The chaincase oil drains slowly because it needs to flow past the primary chain tension adjuster. The drip, drip, drip flow of even hot oil takes hours so I usually give it all day or overnight.

  1. Put wooden blocks beneath the front wheel to tip the chaincase for better drainage.
     
  2. Remove the drain bolt by getting it started with an offset 7/16" box end wrench

    To avoid interference with the frame bolt in that area, use the offset boxend with its angle pointing forward, not back

    Warning! When replacing this bolt, tighten carefully to avoid stripping the threads in the soft aluminum case

  3. I put a funnel and tall plastic cup beneath the drain (cup must hold up to 350ml)

After replacing the drain bolt, pour 350ml of 30w non-detergent oil into the inspection cap on top of the chaincase.

Gearbox Lube (1st)

  • Change annually
  • 500cc of 90W GL-4 gearlube (not EP or 'Hypoid' which is bad for bronze bushes)
  • Remove the gearbox oil drain bolt using 7/16BS (3/8W) socket with a two or three inch extension to clear the frame.

Oil Leaking from Drain Bolts

For ideas on preventing oil leaks from crankcase, primary chaincase, and gearbox drain bolts see this BritBike forum thread.

Front Forks

  • Change annually
  • 200cc 20-30w fork oil.

Speedometer Gearbox

  • Grease fitting on gearbox annually

Swinging Arm Bushing

  • Grease swinging arm fitting annually

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The Engine

Engine Removal and Installation

Engine Removal

Fig.14 Engine Mounting Plates, Footrests

The workshop manual says before removing the engine to remove the two bottom bolts holding the front and rear frames together on the left-hand side. I removed the forward bolt's nut, which faces out and sticks out a bit, and pushed the bolt in, out of the way. I left the rear bolt that threads into the frame because it didn't seem to stick out much. After the engine was removed from the left side as per the manual, I couldn't see why removing either one was necessary.

Used a rope sling to attach the engine to the chain hoist. It worked ok, but not quite as well as during the first time in 2003.

With a slight tension on the sling, I pushed out the front and rear engine mounting studs with a drift. Might be better to remove the bolt first because the second stud is more difficult than removing the first one, and the top stud is easier to get to than the bottom one.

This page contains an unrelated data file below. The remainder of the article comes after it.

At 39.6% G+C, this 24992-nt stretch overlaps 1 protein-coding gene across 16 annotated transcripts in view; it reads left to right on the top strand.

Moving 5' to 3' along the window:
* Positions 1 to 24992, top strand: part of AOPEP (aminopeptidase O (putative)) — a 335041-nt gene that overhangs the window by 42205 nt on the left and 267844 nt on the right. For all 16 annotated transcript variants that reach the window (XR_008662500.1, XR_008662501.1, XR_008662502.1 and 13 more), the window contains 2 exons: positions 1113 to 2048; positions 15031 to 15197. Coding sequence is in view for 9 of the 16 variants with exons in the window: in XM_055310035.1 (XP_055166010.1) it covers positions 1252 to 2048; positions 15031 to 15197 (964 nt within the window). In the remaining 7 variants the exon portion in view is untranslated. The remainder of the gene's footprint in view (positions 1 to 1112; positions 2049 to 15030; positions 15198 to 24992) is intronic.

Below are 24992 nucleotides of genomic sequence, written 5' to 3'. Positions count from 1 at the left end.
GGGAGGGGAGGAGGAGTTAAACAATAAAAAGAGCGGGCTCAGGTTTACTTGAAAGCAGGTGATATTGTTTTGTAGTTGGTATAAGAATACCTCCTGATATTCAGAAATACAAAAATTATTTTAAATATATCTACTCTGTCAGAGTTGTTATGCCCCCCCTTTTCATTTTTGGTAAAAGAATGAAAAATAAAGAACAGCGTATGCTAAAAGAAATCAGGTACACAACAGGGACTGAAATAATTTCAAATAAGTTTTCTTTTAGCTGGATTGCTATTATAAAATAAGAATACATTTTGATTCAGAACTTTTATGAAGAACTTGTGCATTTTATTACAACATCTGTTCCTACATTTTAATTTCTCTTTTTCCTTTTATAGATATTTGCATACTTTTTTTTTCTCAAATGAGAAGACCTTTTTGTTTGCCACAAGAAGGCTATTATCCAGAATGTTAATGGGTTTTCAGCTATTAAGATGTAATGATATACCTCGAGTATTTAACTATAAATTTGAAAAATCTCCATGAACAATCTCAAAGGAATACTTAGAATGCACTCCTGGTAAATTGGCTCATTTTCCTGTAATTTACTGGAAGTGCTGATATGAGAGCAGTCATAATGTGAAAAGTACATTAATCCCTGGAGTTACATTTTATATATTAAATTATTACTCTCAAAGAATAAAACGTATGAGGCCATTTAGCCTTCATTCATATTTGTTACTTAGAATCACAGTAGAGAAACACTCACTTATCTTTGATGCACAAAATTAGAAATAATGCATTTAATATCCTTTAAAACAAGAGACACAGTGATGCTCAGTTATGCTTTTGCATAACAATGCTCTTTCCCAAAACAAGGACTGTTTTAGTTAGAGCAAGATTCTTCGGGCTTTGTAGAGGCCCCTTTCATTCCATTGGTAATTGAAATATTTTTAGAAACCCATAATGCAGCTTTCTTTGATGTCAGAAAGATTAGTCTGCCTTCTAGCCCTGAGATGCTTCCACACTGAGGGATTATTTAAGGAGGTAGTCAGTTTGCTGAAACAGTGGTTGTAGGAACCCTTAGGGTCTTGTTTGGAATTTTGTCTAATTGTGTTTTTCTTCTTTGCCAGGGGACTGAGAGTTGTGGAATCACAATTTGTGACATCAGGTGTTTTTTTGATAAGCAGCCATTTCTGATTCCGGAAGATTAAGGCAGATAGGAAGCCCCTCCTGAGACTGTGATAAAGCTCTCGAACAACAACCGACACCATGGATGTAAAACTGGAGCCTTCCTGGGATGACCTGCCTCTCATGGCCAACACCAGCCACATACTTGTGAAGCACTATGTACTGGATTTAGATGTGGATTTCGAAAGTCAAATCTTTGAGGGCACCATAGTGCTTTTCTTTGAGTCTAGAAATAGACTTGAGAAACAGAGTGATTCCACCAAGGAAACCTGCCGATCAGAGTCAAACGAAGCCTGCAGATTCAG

After removing the mounting studs it took a few minutes to get the frame loose from the engine. At this point the bike is on the center stand and the front tire and the frame is slightly off the ground.

When the engine was loose from the mounts, I raised it to come out. Lifted a bit too high, causing the protruding portion of the bottom end casting where the front motor mount stud goes through to become hung up against the engine mtg bracket on the frame. Lowered it a bit and it finally came out.

Note: while not exactly loose, the bottom-most bolt on both sides were not very tight. Should include these in bolt check.

Note: when I removed the rear bolt on the left side, about a quarter of a cup of water came out.

Engine Reinstallation

  • T.S. engine mounting plate
    • 2 long slender bolts with nuts go through castings on transmission casing
    • 1 thicker, shorter bolt goes through the frame at the bottom
    • 1 shorty bolt with lock washer and nut
    • Large stud nut
  • D.S. engine mounting plate
    • Easier to put on the driver's footpeg without the chain on.
    • Nuts and bolts are the same as for right side except the two bolts that go through castings in the chain case are a bit shorter.

    ** Note that the bottom bolts on both sides are supposed to have spacers (#7 page 5/ref 38). They are missing on Bonnie.

  • Forward engine mount (** these fasteners need plating)
    • 2 nuts (3/8W)
    • 2 washers
    • Stud
  • Bottom engine mount
    • 2 nuts (3/8W)
    • 2 washers
    • Stud

2003

I introduced the engine rear end first from the left side. Inserted the front engine mount stud first and then the bottom one. Went up and down a couple of times on the come-along. I drove the stud through from the left-hand side and then used the kickstand as a lever to move the engine to line up the other end.

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Oil lines

Removal

The oil pipes at the oil junction block (70-6930) are 5/16".

The first time I removed the oil lines from the oil junction block I found the job difficult - partly because the outer and inner gearbox covers weren't removed, but mostly because I lacked technique.

After loosening the clamps and sliding them out of the way, try these:

  • Gently lock vicegrips onto hose and twist and push and pull
  • With hose in left palm, twist and pull while pushing the hose with fingers of right hand.
  • Place spread tips of locked needlenose vicegrips against the ends of hoses and push using the pliers handle and thumb and fingers of other hand. Be careful not to scrape oil tubes.